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They use computational fluid dynamics modeling to design the right ratios for their turbines. They are also working to make their hydroelectric turbine smart, using software algorithmic control. The algorithms are CFD-based, used in conjunction with a control and software system to make a higher efficiency turbine that better regulates pressure and responds to variable flow rates while integrating into a larger grid.

Leviathan Energy's patented Benkatina turbine fills a niche in the market for small and medium distributed hydropower sources. The Benkatina presents an innovative, state of the art approach that will allow the global development of hydroelectric projects in situations that were previously not possible or considered uneconomical.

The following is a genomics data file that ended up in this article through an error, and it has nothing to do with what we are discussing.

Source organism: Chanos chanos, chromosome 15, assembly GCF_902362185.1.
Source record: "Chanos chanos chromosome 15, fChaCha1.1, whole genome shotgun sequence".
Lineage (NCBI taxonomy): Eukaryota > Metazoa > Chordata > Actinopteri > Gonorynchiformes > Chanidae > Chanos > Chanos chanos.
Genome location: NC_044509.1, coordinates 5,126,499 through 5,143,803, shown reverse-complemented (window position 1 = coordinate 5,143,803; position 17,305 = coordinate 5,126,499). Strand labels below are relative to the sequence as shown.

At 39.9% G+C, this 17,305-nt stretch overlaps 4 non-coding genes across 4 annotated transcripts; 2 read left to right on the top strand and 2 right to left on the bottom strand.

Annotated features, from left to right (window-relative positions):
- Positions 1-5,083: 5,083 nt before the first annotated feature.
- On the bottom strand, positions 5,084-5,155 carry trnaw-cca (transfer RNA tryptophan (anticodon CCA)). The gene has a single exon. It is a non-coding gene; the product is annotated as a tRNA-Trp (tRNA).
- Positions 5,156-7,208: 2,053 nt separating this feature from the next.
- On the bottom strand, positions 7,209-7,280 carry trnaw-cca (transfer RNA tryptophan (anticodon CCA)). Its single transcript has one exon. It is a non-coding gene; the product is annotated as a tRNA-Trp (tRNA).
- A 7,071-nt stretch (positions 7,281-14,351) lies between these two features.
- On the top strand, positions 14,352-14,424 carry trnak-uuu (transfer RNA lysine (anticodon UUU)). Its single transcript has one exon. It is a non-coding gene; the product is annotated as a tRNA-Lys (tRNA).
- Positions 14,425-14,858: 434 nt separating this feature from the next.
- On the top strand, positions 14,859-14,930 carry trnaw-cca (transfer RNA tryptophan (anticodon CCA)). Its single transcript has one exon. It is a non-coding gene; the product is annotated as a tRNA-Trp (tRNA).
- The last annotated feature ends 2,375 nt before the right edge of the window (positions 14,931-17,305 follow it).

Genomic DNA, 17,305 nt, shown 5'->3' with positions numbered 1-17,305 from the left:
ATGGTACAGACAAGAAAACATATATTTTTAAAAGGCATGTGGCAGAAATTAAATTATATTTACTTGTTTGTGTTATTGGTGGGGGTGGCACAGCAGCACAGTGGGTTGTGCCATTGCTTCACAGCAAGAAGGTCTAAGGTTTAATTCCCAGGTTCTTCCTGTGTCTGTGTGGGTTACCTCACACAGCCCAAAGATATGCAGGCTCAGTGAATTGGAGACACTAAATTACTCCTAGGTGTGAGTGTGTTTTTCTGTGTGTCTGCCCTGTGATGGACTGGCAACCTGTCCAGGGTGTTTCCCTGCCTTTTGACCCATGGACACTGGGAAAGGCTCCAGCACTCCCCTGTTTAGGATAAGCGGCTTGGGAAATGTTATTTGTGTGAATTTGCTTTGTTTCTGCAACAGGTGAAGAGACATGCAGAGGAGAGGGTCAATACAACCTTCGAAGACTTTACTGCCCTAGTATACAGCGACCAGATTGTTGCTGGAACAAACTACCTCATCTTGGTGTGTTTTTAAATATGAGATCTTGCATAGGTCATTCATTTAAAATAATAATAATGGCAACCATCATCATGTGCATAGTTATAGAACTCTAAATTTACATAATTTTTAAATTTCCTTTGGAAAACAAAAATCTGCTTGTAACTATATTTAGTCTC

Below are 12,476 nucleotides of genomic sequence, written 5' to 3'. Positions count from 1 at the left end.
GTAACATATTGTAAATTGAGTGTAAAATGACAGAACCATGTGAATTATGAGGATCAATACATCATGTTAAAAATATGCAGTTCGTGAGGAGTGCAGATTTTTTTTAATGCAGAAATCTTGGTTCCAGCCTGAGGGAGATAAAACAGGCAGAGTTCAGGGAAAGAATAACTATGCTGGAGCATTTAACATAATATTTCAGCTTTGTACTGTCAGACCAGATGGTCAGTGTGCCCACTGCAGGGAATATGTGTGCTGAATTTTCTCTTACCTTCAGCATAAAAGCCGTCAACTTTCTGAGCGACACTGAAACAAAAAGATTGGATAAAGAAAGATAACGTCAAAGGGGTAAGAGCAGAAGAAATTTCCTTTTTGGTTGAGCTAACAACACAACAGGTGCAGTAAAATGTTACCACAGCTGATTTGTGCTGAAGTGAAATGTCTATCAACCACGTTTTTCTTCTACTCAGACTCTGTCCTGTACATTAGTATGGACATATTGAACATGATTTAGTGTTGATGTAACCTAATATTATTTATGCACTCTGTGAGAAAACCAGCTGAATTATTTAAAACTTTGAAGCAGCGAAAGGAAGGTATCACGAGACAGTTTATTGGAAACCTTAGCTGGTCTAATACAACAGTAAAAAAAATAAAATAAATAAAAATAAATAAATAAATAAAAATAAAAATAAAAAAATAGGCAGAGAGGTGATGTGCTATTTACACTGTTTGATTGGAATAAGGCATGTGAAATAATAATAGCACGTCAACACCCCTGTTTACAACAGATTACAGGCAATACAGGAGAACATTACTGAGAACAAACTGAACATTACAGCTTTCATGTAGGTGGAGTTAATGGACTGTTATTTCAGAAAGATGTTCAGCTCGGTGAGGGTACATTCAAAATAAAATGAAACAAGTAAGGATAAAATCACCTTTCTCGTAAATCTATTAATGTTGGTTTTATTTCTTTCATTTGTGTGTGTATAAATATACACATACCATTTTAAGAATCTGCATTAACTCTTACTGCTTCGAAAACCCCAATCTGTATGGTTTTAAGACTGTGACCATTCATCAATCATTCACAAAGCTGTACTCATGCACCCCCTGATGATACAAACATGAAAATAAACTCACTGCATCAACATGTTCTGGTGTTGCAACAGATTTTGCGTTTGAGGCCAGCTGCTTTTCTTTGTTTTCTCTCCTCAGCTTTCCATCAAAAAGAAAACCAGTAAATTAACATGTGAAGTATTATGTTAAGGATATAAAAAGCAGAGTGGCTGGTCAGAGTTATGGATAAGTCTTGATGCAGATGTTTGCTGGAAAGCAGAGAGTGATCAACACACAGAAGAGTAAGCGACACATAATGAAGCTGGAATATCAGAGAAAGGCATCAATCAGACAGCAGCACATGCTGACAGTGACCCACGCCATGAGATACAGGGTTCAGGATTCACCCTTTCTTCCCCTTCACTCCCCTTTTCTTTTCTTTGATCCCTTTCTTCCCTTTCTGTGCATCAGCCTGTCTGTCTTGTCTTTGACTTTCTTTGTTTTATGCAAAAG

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The Benkatina Turbine is designed to be integrated into any existing or planned pipe and other downhill flow systems including fresh water, waste water, open canals, Industrial output and rain gutters.

The Benkatina Turbine is built to tap into the potential of the sewage lines running through your neighborhood, your city's wastewater treatment plant and really any piped system with water running through it, including your toilet. Theoretically, you can put a Benkatina in there if you want. It's not going to generate much power, though, unless you flush your toilet constantly, all day, every day.